My parents loved me so much, made so many sacrifices for those gifts that year. I will never know what they were, what our financial situation was, or what they went without so I could have them. And in my anger I threw it all back in their faces.
I️ have no clue how much that must have broken their hearts.
I️ wonder how God feels.
There are so many days I wake up jealous. I am jealous of what others have and of the blessings in their lives. Maybe it is their car, or the way they look, or some of their gifts and talents or the money they make or their job. And then I compare it to myself and my life.
Well, I don’t have that car. Or that kind of money. I wish I looked like that person, or was able to be as talented as that person. If I just had those things, I would be happy.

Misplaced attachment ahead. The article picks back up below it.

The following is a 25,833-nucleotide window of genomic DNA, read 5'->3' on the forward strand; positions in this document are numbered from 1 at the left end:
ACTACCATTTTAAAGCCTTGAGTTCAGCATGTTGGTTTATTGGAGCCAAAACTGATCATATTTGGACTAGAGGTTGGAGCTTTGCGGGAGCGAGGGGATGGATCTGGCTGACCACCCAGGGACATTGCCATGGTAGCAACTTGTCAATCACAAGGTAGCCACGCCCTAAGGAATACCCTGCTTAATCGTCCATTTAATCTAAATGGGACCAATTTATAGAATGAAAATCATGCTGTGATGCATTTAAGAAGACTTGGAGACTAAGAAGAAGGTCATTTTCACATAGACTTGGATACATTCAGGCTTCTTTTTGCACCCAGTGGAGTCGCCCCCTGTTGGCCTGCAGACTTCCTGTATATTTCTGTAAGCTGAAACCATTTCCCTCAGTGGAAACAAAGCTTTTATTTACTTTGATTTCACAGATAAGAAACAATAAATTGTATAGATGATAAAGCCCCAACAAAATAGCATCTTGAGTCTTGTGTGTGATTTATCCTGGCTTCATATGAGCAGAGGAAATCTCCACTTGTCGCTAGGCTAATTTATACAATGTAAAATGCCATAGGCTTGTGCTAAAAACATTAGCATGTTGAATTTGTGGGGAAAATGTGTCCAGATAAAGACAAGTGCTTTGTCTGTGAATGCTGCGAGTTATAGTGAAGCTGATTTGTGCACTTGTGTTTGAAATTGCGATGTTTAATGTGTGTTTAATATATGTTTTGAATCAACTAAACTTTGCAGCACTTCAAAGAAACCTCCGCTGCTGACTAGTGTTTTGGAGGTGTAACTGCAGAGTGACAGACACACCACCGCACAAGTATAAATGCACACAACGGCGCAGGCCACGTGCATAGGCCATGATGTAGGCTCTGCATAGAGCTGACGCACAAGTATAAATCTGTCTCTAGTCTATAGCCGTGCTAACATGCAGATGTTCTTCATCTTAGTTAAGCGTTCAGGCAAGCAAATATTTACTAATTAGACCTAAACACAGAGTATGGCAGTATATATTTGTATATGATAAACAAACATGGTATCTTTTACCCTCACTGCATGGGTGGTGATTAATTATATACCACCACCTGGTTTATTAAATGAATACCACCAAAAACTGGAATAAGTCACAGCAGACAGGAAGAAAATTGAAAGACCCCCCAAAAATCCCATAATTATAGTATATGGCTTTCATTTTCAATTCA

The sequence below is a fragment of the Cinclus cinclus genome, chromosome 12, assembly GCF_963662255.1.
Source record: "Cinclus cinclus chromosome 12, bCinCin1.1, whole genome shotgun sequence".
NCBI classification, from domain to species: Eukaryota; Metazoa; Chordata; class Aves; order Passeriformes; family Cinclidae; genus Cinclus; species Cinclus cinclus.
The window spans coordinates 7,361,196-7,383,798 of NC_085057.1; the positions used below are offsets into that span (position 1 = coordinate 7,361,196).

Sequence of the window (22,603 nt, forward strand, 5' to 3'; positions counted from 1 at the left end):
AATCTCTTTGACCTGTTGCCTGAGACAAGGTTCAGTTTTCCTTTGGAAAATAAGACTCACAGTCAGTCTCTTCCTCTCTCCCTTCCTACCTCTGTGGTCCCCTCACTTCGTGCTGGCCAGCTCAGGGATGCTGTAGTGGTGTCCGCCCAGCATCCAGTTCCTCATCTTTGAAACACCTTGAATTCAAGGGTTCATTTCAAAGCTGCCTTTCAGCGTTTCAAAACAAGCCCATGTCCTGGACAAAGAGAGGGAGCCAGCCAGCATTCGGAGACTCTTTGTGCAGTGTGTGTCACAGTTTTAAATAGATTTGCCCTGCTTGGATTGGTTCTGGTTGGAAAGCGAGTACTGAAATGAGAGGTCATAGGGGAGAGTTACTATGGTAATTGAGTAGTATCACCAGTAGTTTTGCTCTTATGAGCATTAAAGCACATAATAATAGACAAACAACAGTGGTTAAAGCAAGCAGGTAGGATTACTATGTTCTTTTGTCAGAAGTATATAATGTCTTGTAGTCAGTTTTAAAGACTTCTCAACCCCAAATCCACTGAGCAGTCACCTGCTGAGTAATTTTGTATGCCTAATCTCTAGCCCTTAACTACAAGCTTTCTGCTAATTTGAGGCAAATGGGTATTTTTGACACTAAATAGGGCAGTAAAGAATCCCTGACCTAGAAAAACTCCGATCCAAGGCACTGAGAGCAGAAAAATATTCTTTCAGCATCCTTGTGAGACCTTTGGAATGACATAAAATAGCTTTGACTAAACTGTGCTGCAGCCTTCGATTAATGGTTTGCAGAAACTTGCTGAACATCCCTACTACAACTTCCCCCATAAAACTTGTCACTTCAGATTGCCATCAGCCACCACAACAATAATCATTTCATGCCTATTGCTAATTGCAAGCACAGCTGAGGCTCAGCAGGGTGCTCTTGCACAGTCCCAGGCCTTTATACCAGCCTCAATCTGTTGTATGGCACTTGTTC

In fact, I would trade in my life if I could have that.
Sounds a lot like Christmas.
God blesses us all so richly, in ways we see and in ways we don’t see. On top of that, we are all created unique and loved, and we all receive unique blessings in our lives. The blessings in our own life are often not duplicated or a blessing in the same way as they are to us. So often we miss it.
We throw it back in God’s face, instead of praising him for the love he has given us and shown us through those blessings, we ask why we can’t have more, have it different, have it better. We don’t even realize that behind the blessings it isn’t the blessing at all that matters, but the fact that we are blessed.